What makes human life valuable, anyway? Is it worth it when weary doctors labor for 16 or 18 hours to save someone’s life? Why bother to screen thousands of people looking for a bone marrow donor to save just one person’s life? Do you ever wonder what motivates people to risk their lives to save the life of someone else?
I’ve been pondering that question, and as I do so my thoughts go back to 1987. I was in Dallas, Texas the weekend an 18-month-old girl was rescued from an abandoned well after a 57-hour ordeal that captured the heart of people all over the world. Still in my file is the front page of The Dallas Morning News with the headline emblazoned across it in bold letters, “Baby Jessica freed from well.”
The same person who once sang nursery rhymes with her rescuers some 7 meters or 22 feet underground is now married and has a son of her own. Now she simply wants to get on with her life and put the past behind her, something which is perfectly to be expected. Yes, she is profoundly grateful to be alive and will always be grateful to those who risked their lives to save others.
Speaking of heroic efforts to save lives, I hear some people say, “You know, some people do things like that,” almost passing off the life-saving effort as a kind of humanitarian “do good” mentality; but I have to remind you that everywhere in the world, people do not risk their lives to save others.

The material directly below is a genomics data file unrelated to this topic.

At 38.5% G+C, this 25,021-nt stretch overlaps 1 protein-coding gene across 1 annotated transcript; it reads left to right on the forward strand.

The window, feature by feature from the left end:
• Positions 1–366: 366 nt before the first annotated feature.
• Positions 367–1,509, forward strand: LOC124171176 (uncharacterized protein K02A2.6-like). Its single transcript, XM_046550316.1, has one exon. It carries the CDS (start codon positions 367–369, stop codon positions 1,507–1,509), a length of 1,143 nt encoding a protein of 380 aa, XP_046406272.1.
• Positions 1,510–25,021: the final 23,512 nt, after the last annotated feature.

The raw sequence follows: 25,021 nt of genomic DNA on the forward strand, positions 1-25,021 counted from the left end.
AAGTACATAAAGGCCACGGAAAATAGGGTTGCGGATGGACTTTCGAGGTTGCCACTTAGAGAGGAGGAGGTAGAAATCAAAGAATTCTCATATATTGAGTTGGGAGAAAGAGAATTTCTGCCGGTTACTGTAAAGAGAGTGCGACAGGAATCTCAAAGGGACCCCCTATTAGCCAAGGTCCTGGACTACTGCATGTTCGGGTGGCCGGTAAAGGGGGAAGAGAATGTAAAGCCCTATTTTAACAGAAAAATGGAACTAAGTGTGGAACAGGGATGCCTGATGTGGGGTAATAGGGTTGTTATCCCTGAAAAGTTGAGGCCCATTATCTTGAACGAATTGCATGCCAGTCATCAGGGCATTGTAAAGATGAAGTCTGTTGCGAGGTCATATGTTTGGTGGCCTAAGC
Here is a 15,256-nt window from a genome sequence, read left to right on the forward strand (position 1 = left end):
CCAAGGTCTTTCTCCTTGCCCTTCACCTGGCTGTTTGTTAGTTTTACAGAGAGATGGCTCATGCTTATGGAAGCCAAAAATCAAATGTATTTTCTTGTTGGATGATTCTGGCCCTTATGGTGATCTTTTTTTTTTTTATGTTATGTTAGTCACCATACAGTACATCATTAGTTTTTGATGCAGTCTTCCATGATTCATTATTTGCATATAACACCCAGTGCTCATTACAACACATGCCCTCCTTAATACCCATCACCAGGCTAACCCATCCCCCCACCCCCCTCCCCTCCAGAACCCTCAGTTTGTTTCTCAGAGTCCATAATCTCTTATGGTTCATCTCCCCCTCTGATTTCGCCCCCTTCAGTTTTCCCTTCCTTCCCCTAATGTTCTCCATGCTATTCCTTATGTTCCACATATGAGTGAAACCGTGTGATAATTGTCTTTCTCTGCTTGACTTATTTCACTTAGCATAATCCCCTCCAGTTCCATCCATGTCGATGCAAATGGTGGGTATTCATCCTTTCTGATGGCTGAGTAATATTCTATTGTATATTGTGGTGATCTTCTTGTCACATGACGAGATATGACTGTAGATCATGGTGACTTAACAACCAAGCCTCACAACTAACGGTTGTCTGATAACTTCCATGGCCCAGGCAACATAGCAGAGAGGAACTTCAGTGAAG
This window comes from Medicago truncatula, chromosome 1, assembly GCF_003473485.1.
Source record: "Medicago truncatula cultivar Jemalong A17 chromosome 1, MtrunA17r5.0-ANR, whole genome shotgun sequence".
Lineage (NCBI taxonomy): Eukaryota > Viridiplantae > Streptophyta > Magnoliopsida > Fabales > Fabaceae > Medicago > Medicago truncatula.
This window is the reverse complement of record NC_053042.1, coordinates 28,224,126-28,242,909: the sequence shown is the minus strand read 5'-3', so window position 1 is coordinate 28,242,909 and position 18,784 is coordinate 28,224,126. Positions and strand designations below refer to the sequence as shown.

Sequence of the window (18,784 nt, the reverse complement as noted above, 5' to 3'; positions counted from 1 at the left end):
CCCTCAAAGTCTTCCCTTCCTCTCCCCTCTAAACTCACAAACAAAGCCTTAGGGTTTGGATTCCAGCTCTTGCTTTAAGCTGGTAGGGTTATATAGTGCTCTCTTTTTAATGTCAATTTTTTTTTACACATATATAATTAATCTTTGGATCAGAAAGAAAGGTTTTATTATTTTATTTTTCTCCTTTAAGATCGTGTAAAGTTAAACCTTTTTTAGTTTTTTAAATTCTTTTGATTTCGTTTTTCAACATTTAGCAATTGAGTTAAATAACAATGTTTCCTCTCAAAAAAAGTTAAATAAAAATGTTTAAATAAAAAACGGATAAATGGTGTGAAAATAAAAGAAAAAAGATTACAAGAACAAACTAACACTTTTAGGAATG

In Asia, for example, the prevailing Buddhist belief is that when you save a life, you have interfered with the person’s karma which would have resulted in death; therefore, if you pull someone out of the water and save his or her life, you are then responsible for that person for the rest of his life. So the attitude of “Why bother?” allows people to step over the dead and dying in the streets and ignore their plight.
In former Communist countries or in areas where Marxist thought has dominated the intellectual landscape, human life is cheap. That’s why China threw thousands of men into the Korean conflict with little thought of human consequences.
Frankly, individual concern for human life has to have a motivation which reflects your spiritual views. When you believe that every person is created in the image of God and that every person has a human soul, you then believe that saving a life—whether it is an unborn child or that of a gray-haired grandmother—is worth the risk and the effort.
The Bible tells us that God views every single person as an individual with value and worth. In His ministry some of the most important conversations Jesus ever had were with single individuals, usually people considered pretty unimportant by society—the prostitute mentioned in John 8, the woman who was a social outcast described in John 4, a blind beggar at the gate of Jericho (Luke 18), and a corrupt politician who invited Jesus home to dinner (Luke 19:5).
Jesus said, “For the Son came to seek and to save the lost” (Luke 19:10), and he didn’t specify that they had to have so much money and so much education.
The bottom line is that God says you are a person of value and worth, and it’s that view that motivates people to face great hazard to save another’s life. Would those who risked their lives to save Baby Jessica do it again? When interviewers asked that question, they replied that they would, in a heartbeat. Ah, thank God for those who care.
Resource Reading: Luke 15
Text: For the Son of man came to seek and to save the lost. Luke 19:10
GUIDELINES with Harold Sala – March 9, 2017